Documentary evidence in forensic science: It is of three types – Medical Certificates They refer to ill- health, insanity, age, death, etc. They are accepted in a Court of law, only when they are issued by a qualified registered medical practitioner. The certificate of ill-health should contain exact nature of… Continue Reading Documentary evidence in forensic science

The Glucocorticoids influence carbohydrate and protein metabolism whereas the mineralocorticoids affect water and electrolyte balance. Glucocorticoids enter target cells by diffusion and bind to specific receptors present in the cell nucleus. Thus they regulate protein synthesis by stimulating messenger RNA formation. Partly the metabolic effects of glucocorticoids may be due… Continue Reading Glucocorticoids

Anaphylactic reaction is acute, life-threatening IgE-mediated hypersensitivity reaction, provoked by variety of injected, inhaled or ingested foreign substances. Note that the term anaphylactic reaction denotes clinically similar reactions to certain agents e.g. radid-contrast dyes, which are not immunologically mediated. Causes Common precipitating agents for anaphylactic reaction are shown on many sites online,… Continue Reading Anaphylactic reaction

Phagocytosis process is the first line of immunological defense to engulf and digest foreign antigens and process them for presentation to  its specific cells. It is mediated by two different cell types i.e. circulatory phagocytes i.e. neutrophils and tissue phagocytes i.e. macrophages, which are derived from monocytes and populate tissues… Continue Reading Phagocytosis

Complement deficiency are rarely congenital, seen more commonly as acquired defects due to — a) Deficient production e.g. in newborns, PEM and chronic liver diseases, b) Defective function e.g. in sickle cell disease, c) Increased consumption or loss e.g. in septicemia, bums, SLE and nephrotic syndrome. Clinical features Clinically, complement deficiency… Continue Reading Complement deficiency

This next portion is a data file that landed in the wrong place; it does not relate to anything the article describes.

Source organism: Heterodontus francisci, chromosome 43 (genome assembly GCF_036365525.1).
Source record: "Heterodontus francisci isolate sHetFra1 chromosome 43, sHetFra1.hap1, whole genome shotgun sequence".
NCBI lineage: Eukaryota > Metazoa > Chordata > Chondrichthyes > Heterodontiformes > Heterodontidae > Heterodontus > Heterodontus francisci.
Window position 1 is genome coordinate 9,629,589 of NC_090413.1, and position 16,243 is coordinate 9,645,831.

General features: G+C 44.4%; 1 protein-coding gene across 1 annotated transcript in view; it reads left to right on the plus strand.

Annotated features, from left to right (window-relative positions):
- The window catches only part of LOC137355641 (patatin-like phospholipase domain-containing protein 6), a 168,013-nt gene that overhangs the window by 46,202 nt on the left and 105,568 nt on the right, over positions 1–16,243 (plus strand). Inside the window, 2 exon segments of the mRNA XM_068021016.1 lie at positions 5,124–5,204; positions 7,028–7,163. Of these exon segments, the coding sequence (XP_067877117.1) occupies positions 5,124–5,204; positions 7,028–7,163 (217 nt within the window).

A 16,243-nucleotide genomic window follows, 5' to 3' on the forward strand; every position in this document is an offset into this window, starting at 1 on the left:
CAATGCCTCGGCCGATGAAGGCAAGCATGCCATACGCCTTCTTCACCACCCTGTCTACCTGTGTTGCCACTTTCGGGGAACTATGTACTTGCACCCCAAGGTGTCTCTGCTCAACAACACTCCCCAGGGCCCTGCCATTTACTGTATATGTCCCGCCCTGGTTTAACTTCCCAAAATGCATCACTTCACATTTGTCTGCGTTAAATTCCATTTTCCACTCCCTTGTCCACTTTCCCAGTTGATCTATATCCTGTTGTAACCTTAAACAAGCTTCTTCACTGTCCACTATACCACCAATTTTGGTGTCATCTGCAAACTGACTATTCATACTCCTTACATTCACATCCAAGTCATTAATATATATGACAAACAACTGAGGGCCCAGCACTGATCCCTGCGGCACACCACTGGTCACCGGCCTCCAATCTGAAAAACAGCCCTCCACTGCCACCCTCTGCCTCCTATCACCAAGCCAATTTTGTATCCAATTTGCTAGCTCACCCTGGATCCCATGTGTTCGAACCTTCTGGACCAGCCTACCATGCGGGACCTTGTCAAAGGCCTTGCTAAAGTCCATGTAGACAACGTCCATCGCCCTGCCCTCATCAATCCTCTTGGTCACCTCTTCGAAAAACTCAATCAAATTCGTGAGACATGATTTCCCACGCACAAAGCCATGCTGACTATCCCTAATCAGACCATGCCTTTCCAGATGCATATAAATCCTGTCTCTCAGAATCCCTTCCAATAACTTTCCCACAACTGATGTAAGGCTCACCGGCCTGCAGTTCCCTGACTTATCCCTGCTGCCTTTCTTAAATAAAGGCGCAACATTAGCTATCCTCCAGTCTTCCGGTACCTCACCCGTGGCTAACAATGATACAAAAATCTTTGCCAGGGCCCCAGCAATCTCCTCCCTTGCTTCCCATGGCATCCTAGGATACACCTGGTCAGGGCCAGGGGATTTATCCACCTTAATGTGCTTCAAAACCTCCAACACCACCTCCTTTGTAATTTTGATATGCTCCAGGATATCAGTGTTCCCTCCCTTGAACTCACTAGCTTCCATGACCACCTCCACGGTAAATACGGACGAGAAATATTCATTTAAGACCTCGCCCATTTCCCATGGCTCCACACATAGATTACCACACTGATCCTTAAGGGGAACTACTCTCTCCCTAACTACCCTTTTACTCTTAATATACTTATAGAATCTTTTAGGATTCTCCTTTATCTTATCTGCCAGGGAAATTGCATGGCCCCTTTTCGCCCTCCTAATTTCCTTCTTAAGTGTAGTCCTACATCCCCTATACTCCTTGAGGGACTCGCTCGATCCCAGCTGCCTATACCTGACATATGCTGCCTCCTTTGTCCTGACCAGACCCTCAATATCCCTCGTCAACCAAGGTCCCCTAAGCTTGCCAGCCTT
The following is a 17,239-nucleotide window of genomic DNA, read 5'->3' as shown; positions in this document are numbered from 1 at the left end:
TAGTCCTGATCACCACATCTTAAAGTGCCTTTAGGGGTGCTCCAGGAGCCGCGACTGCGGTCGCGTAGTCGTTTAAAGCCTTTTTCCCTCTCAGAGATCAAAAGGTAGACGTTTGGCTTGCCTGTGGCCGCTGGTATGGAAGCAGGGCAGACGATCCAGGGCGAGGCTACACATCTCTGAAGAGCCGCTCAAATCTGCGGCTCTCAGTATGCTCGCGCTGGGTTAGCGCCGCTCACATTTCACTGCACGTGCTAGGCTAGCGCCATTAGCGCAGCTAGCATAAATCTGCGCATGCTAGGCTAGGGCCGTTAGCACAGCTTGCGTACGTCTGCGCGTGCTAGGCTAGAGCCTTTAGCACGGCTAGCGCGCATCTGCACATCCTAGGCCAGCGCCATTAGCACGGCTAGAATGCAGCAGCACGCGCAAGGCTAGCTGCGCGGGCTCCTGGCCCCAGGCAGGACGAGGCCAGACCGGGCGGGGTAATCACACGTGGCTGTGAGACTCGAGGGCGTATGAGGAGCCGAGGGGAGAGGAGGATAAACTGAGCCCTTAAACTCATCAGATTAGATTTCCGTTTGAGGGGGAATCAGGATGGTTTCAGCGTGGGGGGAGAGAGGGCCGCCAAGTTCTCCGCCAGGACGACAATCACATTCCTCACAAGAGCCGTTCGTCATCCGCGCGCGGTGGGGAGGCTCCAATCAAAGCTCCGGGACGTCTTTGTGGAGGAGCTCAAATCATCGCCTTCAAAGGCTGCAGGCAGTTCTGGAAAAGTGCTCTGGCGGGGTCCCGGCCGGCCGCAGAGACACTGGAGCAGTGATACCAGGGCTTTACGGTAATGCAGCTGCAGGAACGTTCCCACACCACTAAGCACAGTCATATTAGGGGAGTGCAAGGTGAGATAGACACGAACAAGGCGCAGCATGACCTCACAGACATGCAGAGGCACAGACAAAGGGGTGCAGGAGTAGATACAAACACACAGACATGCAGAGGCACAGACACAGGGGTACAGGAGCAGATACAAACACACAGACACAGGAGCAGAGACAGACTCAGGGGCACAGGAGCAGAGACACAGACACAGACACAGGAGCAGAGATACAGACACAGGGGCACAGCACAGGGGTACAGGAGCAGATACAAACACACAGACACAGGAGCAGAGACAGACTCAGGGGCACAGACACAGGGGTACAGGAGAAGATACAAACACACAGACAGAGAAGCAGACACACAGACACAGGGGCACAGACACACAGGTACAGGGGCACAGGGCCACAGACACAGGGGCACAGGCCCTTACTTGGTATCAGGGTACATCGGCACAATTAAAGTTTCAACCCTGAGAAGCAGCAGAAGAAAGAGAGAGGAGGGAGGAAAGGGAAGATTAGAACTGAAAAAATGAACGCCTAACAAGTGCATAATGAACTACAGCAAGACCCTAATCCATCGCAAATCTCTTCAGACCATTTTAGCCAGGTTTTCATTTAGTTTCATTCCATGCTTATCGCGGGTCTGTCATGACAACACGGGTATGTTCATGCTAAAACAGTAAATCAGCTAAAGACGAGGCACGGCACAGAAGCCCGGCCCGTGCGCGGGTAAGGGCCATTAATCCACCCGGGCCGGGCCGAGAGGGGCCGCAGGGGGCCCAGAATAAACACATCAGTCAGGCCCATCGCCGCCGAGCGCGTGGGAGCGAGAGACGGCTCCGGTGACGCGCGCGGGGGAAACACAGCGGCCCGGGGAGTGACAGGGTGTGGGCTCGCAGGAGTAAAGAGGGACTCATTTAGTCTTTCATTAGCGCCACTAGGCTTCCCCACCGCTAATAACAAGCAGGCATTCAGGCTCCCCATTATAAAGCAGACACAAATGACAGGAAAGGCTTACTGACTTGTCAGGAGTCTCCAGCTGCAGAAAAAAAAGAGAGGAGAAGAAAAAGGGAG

Immunoglobulins (IgG) or antibodies are serum proteins, produced by B cells, which a) inactivate, agglutinate antigens for phagocytosis, b) activate complement system for cytolysis. These immunoglobulins may be present on the surface of B- cells (surface immuno globulins) or secreted in extracellular medium (secretory immuno globulins). Depending on their properties and role… Continue Reading Immunoglobulins

Antihistamines – There are two types of histamine antagonists namely H1 receptor antagonists (classical type) and H2 receptor antagonists (used in peptic ulcer). Only H1 receptor antagonists are described below and 112 receptor antagonists will be discussed along with other drugs used for the treatment of peptic ulcer. H1 antihistamines antagonists act by… Continue Reading Antihistamines

Lipoproteins are spherical particles. They transport triglycerides and cholesterol esters through the plasma. Both are non-polar hydrophobic lipids. They form the core of it, which is surrounded by a hydrophilic surface coat of phospholipids, unesterified cholesterol and apoproteins. Due to hydrophilic surface coat, it becomes soluble in plasma and acts… Continue Reading Lipoproteins & their types

Drugs used for the treatment of Hyperlipidemia are called Antihyperlipidemic. The aim of the treatment is to lower the concentration of VLDL and LDL and raise HDL. 1.  Antihyperlipidemic Drugs which Primarily Reduce Plasma Triglycerides i. Nicotinic acid (niacin, B3): It is a water soluble vitamin. It lowers plasma triglyceride levels.… Continue Reading Antihyperlipidemic drugs reduce Plasma Triglycerides & Cholesterol